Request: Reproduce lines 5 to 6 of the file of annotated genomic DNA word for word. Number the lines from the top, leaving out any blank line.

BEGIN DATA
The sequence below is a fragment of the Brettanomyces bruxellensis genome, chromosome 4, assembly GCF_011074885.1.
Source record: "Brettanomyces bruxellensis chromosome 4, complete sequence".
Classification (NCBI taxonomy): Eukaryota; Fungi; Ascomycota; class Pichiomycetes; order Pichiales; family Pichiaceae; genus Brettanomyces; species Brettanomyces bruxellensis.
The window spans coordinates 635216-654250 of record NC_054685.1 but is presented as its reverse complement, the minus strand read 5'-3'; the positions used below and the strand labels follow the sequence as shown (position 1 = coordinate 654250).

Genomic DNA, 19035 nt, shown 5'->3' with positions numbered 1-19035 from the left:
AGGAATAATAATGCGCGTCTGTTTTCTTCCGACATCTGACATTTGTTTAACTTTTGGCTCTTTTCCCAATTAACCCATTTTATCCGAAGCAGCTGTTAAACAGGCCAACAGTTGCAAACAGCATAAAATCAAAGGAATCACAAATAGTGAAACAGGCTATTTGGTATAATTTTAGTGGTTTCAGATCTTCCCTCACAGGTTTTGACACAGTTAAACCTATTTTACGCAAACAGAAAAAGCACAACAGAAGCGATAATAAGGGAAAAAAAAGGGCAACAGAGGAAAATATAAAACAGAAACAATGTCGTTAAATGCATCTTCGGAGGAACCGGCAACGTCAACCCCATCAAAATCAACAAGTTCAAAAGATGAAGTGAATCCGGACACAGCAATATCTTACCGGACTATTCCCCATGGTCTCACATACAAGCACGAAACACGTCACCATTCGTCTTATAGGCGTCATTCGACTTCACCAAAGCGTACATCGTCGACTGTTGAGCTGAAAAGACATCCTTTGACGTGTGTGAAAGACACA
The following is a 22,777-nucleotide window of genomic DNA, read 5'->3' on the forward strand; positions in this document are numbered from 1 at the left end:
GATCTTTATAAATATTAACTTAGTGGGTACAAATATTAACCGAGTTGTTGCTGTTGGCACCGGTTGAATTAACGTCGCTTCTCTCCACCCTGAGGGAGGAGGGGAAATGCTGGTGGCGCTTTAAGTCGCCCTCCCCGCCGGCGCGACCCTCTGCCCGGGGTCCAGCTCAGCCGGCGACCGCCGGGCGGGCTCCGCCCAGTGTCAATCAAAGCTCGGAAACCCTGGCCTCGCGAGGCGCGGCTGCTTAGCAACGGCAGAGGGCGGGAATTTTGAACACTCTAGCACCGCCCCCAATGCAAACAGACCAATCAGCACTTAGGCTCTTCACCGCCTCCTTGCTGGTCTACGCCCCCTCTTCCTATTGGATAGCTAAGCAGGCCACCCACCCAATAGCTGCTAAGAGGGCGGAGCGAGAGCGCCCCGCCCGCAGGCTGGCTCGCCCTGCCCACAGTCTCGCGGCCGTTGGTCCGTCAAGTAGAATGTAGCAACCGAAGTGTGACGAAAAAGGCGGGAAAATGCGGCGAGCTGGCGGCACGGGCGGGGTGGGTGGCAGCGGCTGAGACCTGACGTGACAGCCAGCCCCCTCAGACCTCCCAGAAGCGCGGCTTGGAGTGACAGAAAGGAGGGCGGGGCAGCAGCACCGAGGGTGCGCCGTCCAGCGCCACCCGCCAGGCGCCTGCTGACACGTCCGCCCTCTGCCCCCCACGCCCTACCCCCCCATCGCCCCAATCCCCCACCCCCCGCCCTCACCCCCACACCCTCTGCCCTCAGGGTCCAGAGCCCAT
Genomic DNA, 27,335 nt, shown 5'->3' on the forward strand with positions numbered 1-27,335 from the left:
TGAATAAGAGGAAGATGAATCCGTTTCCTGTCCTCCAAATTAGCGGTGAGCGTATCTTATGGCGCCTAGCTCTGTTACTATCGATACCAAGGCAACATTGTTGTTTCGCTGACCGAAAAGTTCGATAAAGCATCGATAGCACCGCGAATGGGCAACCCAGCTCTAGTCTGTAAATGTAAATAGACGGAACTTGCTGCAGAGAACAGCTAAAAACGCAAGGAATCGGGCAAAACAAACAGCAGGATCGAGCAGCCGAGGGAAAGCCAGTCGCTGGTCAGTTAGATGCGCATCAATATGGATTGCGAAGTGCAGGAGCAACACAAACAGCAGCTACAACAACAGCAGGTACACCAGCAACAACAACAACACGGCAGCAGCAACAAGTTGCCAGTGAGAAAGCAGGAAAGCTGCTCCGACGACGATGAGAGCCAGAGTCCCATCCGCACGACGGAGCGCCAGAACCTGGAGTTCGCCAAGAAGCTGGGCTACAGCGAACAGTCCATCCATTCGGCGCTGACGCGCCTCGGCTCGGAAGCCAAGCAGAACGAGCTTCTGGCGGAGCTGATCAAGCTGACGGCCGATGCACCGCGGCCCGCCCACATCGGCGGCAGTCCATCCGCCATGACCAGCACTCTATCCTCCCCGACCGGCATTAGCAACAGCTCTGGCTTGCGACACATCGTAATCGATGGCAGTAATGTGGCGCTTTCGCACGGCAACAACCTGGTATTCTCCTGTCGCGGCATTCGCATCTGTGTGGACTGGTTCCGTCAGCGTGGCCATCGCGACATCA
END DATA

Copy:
Genomic DNA, 19035 nt, shown 5'->3' with positions numbered 1-19035 from the left:
AGGAATAATAATGCGCGTCTGTTTTCTTCCGACATCTGACATTTGTTTAACTTTTGGCTCTTTTCCCAATTAACCCATTTTATCCGAAGCAGCTGTTAAACAGGCCAACAGTTGCAAACAGCATAAAATCAAAGGAATCACAAATAGTGAAACAGGCTATTTGGTATAATTTTAGTGGTTTCAGATCTTCCCTCACAGGTTTTGACACAGTTAAACCTATTTTACGCAAACAGAAAAAGCACAACAGAAGCGATAATAAGGGAAAAAAAAGGGCAACAGAGGAAAATATAAAACAGAAACAATGTCGTTAAATGCATCTTCGGAGGAACCGGCAACGTCAACCCCATCAAAATCAACAAGTTCAAAAGATGAAGTGAATCCGGACACAGCAATATCTTACCGGACTATTCCCCATGGTCTCACATACAAGCACGAAACACGTCACCATTCGTCTTATAGGCGTCATTCGACTTCACCAAAGCGTACATCGTCGACTGTTGAGCTGAAAAGACATCCTTTGACGTGTGTGAAAGACACA